Btk Regulates Macrophage Polarization in Response to Lipopolysaccharide

Joan Ní Gabhann, Royal College of Surgeons in Ireland
Emily Hams, Trinity College Dublin
Siobhán Smith, Royal College of Surgeons in Ireland
Claire Wynne, Technological University Dublin
Jennifer C. Byrne, Royal College of Surgeons in Ireland
Kiva Brennan, Trinity College Dublin
Shaun Spence, Queen's Universtity Belfast
Adrien Kissenpfennig, Queen's University - Belfast
James A. Johnston, Queen's University - Belfast
Padraic G. Fallon, Trinity College Dublin
Caroline A. Jefferies, Royal College of Surgeons in Ireland

Document Type Article

PLoS ONE 9(1): e85834. doi:10.1371/journal.pone.0085834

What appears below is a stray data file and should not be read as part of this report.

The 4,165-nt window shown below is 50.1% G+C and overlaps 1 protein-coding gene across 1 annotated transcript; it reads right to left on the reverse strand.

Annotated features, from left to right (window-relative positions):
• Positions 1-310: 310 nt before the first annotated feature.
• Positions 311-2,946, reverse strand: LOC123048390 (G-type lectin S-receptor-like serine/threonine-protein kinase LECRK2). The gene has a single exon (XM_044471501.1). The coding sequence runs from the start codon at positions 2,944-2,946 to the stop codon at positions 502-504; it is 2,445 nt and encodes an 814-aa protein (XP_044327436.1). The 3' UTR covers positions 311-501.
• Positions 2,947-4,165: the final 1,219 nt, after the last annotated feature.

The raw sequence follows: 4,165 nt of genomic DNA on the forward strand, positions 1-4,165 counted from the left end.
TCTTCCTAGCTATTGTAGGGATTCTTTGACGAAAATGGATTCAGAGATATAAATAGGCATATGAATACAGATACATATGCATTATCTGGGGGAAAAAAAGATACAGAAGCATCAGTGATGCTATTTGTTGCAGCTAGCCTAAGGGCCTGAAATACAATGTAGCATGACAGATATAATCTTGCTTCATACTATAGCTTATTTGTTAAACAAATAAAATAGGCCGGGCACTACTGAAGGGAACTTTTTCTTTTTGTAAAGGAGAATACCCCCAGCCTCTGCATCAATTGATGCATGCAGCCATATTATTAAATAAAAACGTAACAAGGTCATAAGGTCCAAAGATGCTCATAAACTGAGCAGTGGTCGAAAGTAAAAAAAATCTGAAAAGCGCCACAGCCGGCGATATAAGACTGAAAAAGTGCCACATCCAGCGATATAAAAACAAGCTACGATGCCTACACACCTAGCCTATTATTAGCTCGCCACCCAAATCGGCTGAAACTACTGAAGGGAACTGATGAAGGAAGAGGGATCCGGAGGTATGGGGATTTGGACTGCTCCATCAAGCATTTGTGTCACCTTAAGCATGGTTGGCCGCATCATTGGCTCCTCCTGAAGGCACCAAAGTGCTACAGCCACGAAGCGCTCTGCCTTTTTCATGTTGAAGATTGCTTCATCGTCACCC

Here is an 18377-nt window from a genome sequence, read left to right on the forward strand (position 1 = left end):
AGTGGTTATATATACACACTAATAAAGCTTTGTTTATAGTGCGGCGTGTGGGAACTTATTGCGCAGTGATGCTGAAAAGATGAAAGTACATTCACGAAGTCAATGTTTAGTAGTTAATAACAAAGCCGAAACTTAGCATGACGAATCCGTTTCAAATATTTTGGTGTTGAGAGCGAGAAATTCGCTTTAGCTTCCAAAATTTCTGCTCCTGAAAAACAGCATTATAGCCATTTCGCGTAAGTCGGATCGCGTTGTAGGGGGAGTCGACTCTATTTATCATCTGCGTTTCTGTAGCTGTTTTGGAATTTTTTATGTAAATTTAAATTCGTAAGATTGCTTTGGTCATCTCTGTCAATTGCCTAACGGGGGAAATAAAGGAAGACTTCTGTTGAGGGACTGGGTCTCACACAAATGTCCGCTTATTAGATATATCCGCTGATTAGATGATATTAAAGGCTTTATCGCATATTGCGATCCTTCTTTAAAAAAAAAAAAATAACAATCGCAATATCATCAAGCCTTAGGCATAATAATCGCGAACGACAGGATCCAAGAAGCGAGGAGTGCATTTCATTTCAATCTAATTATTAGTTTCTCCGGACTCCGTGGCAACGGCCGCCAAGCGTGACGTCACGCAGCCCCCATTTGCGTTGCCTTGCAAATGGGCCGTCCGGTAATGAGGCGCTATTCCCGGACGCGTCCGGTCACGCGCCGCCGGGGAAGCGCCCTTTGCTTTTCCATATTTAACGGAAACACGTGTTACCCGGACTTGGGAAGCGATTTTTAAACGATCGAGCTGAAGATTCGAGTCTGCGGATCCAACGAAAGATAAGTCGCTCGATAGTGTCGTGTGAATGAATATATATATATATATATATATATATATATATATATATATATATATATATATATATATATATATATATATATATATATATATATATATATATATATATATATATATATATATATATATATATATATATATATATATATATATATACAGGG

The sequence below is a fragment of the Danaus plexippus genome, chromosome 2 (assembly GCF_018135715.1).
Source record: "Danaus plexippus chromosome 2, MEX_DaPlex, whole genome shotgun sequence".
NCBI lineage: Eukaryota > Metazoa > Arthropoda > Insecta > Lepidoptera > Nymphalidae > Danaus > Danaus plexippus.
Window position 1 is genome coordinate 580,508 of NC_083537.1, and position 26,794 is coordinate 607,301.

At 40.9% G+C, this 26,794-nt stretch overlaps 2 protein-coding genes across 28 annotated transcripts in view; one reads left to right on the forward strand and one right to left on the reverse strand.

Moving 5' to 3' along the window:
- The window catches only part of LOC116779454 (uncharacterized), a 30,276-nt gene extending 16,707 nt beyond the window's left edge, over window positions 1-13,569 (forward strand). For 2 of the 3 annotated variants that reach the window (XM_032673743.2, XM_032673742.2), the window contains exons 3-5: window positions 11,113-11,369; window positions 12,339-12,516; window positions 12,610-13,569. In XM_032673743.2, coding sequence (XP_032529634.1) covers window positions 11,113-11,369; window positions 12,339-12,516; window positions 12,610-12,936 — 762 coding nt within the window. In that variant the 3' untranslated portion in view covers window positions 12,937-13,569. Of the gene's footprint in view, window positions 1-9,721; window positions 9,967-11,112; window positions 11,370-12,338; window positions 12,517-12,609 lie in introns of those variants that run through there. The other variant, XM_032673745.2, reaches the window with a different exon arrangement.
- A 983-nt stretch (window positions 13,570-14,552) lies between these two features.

Bacterial Lipopolysaccharide (LPS) is a strong inducer of inflammation and does so by inducing polarization of macrophages to the classic inflammatory M1 population. Given the role of Btk as a critical signal transducer downstream of TLR4, we investigated its role in M1/M2 induction. In Btk deficient (Btk2\2) mice we observed markedly reduced recruitment of M1 macrophages following intraperitoneal administration of LPS. Ex vivo analysis demonstrated an impaired ability of Btk2/2 macrophages to polarize into M1 macrophages, instead showing enhanced induction of immunosuppressive M2-associated markers in response to M1 polarizing stimuli, a finding accompanied by reduced phosphorylation of STAT1 and enhanced STAT6 phosphorylation. In addition to STAT activation, M1 and M2 polarizing signals modulate the expression of inflammatory genes via differential activation of transcription factors and regulatory proteins, including NF-kB and SHIP1. In keeping with a critical role for Btk in macrophage polarization, we observed reduced levels of NF-kB p65 and Akt phosphorylation, as well as reduced induction of the M1 associated marker iNOS in Btk2/2 macrophages in response to M1 polarizing stimuli. Additionally enhanced expression of SHIP1, a key negative regulator of macrophage polarisation, was observed in Btk2/2 macrophages in response to M2 polarizing stimuli. Employing classic models of allergic M2 inflammation, treatment of Btk2/2 mice with either Schistosoma mansoni eggs or chitin resulted in increased recruitment of M2 macrophages and induction of M2-associated genes. This demonstrates an enhanced M2 skew in the absence of Btk, thus promoting the development of allergic inflammation.